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Old 04-10-2019, 07:30 PM
 
Location: Savannah
11 posts, read 3,901 times
Reputation: 20

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Good evening,

I own a cleaning company and just hired my first employee that turned out to be awful to say the least. I hired her after a two week vetting and a multi interview process. All communication was done through email, except for one interview that was over the phone. I hired her based on the experience she said she had and because her personality seemed great. I "thought" she would be a good match. However, I quickly realized after two days that she clearly did not have cleaning experience and certainly was not trainable. Several times I showed her how to do something, and at the next property she would fail to do it the proper way or wouldn't do it at all. In an epitome, she blew through rooms faster than I could keep up, and if she was cleaning it was basically dry wiping everything without water and barely any cleaning chemical. Long story short, I contacted the labor board for direction in regards to firing her. I was told to let her go immediately if I thought her performance did not match the experience she stated she had; therefore, I nicely wrote a letter and emailed her this afternoon in regards to the matter. I emailed her so that I would have a record of the conversation since she could "try" to file a claim with unemployment or the labor board but as long as I had a paper trail, her doing so wouldn't matter. Needless to say, she flipped out. Sent me three separate emails, berating me basically. I guess I just want to know if there was a better way to handle this? I wrote the email because I knew it was the only guaranteed way to document the termination and who said what, etc. I also wrote an email because I do not have an office, everything is done from home, and I do not want someone I barely know to have my address. Also, I felt that if I terminated her in person, it would have to be done in a public place because I would not have been able to do so at a clients home for obvious reasons, so I chose email as I wanted it to be kept private away from the public. Please let me know your thoughts and how I should handle this in the future. Thanks so much for your time!

Please note in the email I told her I thought she had a great personality and liked that she was punctual, etc. However, I did tell her nicely that she was not a good fit due to her needing more training than I could offer her based on the fact that in my hiring ad I was looking for a seasoned cleaner and paying double the amount compared to other competitors. I figured that I would pay a lot more to gain a more experienced, seasoned cleaner. I was looking for someone that was experienced and may only need training in terms of minor staging and organizing... all of which she said she had but I quickly realized she couldn't even clean a toilet properly.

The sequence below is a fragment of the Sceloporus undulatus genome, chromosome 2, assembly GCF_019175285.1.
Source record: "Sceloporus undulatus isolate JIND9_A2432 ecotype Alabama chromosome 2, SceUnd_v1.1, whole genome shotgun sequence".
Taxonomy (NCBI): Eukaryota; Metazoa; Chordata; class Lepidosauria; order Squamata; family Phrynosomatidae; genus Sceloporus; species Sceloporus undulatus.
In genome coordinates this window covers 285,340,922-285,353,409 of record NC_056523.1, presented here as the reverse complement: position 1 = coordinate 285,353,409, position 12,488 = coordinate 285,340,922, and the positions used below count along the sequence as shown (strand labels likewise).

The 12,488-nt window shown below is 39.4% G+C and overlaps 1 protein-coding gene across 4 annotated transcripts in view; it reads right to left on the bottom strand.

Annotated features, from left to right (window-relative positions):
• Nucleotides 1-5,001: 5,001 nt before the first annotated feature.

Some of you may assume I am running a small cleaning company for being a single person, but I am not I have over 60 clients that I clean rotationally each month and work roughly 7 days a week. It is important to me to keep things running smoothly, as well as, to keep my 5 star rating online. I cannot afford to keep someone as an employee at double the market rate if they are providing sub par work that would most certainly cause me to lose my clients.
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Old 04-10-2019, 07:36 PM
 
Location: Aurora Denveralis
8,639 posts, read 3,045,045 times
Reputation: 12904
Hiring someone for a hands-on labor job via email and phone, without even a (paid?) tryout, is the beginning and end of your problem here.
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Old 04-10-2019, 07:46 PM
 
Location: Savannah
11 posts, read 3,901 times
Reputation: 20
Thank you for your response! Yes, I have realized after this hiring, that a paid working interview is probably best.
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Old 04-10-2019, 07:51 PM
Status: "The days are getting shorter" (set 21 days ago)
 
Location: Willamette Valley, Oregon
3,977 posts, read 1,115,368 times
Reputation: 5618
Just document everything and fire her. Is Georgia an "at will" state? Sounds like she was incompetent and insubordinate. You need to review your vetting process. Did she provide references? I'm guessing not. Talking to a former supervisor would have probably helped you in the hiring process.


Good luck on your next hire!
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Old 04-10-2019, 07:51 PM
 
Location: Aurora Denveralis
8,639 posts, read 3,045,045 times
Reputation: 12904
Quote:
Originally Posted by PrettyArt911 View Post
Thank you for your response! Yes, I have realized after this hiring, that a paid working interview is probably best.
Even an in-person interview would probably tell you enough to have known that this person was not going to work out. You can only cut so many corners in hiring.